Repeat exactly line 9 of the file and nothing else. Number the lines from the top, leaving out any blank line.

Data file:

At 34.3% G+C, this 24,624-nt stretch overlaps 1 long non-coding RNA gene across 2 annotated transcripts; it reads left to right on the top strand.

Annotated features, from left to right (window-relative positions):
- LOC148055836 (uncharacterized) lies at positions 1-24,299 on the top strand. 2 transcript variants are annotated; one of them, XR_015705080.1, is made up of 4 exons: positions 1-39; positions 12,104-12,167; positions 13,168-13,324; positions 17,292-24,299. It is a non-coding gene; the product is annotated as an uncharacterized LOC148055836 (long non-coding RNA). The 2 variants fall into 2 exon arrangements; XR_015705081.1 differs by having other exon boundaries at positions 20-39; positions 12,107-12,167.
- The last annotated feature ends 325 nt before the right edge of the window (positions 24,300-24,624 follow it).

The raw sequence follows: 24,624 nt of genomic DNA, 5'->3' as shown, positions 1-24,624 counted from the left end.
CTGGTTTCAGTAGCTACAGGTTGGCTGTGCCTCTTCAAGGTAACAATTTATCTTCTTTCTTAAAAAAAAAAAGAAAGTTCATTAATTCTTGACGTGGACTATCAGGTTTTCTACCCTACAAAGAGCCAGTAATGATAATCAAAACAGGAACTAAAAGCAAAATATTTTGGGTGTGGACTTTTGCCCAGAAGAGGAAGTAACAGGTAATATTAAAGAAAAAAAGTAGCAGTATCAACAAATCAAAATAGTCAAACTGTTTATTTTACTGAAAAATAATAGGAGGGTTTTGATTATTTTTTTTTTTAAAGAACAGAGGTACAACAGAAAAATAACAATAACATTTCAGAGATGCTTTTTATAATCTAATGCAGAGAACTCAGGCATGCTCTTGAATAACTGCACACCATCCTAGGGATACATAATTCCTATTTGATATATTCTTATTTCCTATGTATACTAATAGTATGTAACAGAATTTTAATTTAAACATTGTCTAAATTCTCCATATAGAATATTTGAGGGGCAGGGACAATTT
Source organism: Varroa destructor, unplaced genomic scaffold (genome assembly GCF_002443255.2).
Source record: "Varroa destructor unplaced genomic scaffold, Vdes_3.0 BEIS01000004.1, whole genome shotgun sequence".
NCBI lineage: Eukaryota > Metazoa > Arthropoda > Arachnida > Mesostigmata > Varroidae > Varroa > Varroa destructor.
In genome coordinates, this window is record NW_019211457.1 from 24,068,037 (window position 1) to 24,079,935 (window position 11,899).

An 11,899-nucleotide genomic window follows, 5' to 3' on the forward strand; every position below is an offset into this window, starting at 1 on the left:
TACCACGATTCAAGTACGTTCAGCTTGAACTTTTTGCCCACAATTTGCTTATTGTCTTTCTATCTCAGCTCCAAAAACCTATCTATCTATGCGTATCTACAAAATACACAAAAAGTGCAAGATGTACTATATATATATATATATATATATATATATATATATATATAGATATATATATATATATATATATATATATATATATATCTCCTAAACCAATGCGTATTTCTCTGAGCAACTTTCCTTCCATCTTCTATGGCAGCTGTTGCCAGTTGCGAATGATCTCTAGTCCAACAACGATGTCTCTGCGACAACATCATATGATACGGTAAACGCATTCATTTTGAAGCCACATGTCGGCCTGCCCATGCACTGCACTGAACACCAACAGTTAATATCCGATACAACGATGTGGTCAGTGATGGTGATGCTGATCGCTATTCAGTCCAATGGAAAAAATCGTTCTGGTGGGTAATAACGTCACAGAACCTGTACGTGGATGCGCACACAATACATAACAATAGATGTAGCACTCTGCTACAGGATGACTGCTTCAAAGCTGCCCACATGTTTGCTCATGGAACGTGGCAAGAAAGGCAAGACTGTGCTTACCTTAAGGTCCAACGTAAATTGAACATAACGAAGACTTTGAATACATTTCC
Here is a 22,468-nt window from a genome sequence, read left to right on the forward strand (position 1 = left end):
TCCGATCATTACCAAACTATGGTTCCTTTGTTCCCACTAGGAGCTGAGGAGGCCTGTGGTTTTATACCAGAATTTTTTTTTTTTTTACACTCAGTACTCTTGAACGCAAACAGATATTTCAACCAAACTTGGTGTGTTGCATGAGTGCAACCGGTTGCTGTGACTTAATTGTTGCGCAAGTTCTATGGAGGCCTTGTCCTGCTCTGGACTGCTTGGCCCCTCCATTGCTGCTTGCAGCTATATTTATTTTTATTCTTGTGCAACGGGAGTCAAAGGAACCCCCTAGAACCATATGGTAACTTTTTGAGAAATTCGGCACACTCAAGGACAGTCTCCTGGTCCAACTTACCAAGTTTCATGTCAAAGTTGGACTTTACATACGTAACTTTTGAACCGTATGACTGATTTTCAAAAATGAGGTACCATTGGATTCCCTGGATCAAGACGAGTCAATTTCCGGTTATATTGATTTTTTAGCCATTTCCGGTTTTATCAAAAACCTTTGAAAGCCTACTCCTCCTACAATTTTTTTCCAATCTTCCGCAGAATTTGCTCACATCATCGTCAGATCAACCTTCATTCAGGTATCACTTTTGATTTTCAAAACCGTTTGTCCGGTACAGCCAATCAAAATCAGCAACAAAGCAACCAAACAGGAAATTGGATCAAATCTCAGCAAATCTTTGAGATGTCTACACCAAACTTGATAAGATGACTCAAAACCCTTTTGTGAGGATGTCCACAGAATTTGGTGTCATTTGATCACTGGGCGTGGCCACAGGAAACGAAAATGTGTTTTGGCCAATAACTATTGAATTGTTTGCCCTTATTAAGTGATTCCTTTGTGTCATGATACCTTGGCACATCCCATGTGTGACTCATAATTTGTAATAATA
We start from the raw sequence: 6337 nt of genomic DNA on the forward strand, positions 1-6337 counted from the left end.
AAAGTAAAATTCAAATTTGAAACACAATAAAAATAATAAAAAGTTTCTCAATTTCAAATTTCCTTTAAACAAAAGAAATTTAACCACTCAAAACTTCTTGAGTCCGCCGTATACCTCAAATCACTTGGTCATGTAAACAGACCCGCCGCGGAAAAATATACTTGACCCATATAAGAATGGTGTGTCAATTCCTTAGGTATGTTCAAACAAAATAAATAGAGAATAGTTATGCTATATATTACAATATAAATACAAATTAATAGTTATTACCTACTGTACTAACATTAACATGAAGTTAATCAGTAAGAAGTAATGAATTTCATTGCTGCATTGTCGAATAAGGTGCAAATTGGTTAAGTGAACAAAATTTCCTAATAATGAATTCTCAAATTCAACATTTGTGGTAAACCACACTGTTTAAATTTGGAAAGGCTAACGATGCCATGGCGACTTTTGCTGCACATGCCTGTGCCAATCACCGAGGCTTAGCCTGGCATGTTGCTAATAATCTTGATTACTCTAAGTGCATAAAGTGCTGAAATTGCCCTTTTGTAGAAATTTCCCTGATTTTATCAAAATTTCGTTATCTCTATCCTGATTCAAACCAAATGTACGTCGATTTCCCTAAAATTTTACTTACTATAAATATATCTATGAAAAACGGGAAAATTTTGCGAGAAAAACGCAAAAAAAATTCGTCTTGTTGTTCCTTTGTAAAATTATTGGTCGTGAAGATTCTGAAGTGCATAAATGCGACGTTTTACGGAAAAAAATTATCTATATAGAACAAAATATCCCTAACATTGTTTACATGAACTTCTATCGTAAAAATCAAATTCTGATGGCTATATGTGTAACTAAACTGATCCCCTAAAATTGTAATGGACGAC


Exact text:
NCBI lineage: Eukaryota > Metazoa > Arthropoda > Arachnida > Mesostigmata > Varroidae > Varroa > Varroa destructor.